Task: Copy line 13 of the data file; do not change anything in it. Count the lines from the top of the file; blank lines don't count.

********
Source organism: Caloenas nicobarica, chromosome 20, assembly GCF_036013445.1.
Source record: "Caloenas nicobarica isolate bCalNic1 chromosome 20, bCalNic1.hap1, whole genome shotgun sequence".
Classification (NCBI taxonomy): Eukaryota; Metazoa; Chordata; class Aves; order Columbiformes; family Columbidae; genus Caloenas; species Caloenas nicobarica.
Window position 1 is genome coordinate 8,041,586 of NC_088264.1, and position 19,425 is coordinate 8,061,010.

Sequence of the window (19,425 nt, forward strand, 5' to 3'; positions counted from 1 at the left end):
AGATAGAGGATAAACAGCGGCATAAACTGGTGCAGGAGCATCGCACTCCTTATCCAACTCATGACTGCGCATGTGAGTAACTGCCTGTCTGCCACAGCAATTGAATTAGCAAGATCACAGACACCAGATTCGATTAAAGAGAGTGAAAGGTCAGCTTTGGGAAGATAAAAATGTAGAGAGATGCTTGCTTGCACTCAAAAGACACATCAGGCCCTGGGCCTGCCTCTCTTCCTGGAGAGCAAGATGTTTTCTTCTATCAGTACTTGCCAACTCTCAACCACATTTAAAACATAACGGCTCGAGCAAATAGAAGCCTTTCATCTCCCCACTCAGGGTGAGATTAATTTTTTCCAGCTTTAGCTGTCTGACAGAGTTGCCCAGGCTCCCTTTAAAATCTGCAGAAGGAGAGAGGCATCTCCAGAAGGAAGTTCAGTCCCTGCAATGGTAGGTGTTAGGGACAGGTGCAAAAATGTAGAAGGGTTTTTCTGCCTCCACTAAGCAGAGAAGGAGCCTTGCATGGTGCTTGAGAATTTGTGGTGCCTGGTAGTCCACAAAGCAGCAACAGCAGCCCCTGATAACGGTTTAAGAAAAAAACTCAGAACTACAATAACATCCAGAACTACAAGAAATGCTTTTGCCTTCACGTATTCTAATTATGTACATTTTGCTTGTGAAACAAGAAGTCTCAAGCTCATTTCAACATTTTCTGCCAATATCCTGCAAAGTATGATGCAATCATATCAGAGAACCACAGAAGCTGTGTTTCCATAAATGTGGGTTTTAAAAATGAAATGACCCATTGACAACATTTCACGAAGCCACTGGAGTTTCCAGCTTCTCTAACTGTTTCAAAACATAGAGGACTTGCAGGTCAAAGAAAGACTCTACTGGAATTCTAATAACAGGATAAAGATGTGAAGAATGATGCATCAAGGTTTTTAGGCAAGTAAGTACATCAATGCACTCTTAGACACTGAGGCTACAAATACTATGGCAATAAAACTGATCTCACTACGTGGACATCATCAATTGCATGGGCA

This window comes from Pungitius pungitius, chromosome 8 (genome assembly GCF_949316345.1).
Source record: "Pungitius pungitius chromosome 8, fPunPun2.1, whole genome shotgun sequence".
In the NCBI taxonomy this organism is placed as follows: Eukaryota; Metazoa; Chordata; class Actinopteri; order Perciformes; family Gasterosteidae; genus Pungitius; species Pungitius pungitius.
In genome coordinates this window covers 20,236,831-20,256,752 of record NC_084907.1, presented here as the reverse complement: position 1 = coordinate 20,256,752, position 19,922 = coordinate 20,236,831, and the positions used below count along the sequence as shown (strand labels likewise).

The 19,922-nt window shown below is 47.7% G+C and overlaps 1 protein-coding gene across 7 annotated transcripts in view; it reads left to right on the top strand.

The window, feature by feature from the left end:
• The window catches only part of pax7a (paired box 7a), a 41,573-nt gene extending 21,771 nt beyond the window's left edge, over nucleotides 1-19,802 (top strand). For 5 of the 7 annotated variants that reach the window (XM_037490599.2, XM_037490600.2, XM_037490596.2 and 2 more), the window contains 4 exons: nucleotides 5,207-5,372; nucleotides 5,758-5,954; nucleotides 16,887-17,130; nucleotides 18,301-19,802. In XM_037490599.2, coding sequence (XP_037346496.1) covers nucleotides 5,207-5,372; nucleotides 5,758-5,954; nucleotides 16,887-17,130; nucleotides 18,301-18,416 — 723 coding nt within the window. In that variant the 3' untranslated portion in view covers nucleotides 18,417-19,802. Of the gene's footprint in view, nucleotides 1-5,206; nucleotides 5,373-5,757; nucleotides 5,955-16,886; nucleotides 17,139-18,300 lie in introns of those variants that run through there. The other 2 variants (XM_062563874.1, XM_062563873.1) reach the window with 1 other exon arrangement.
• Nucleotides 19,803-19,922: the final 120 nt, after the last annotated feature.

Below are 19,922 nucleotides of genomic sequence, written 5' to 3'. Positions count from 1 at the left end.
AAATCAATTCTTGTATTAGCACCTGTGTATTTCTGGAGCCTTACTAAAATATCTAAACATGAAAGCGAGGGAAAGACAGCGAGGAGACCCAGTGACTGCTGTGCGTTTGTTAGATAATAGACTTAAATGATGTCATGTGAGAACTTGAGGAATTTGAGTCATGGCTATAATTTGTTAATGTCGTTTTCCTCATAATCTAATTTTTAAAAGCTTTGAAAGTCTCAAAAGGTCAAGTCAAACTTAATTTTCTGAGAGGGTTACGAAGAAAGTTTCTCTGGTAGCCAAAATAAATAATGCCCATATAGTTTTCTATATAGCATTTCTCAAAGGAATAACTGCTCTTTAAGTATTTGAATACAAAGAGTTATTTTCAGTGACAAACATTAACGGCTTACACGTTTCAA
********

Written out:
• The window catches only part of pax7a (paired box 7a), a 41,573-nt gene extending 21,771 nt beyond the window's left edge, over nucleotides 1-19,802 (top strand). For 5 of the 7 annotated variants that reach the window (XM_037490599.2, XM_037490600.2, XM_037490596.2 and 2 more), the window contains 4 exons: nucleotides 5,207-5,372; nucleotides 5,758-5,954; nucleotides 16,887-17,130; nucleotides 18,301-19,802. In XM_037490599.2, coding sequence (XP_037346496.1) covers nucleotides 5,207-5,372; nucleotides 5,758-5,954; nucleotides 16,887-17,130; nucleotides 18,301-18,416 — 723 coding nt within the window. In that variant the 3' untranslated portion in view covers nucleotides 18,417-19,802. Of the gene's footprint in view, nucleotides 1-5,206; nucleotides 5,373-5,757; nucleotides 5,955-16,886; nucleotides 17,139-18,300 lie in introns of those variants that run through there. The other 2 variants (XM_062563874.1, XM_062563873.1) reach the window with 1 other exon arrangement.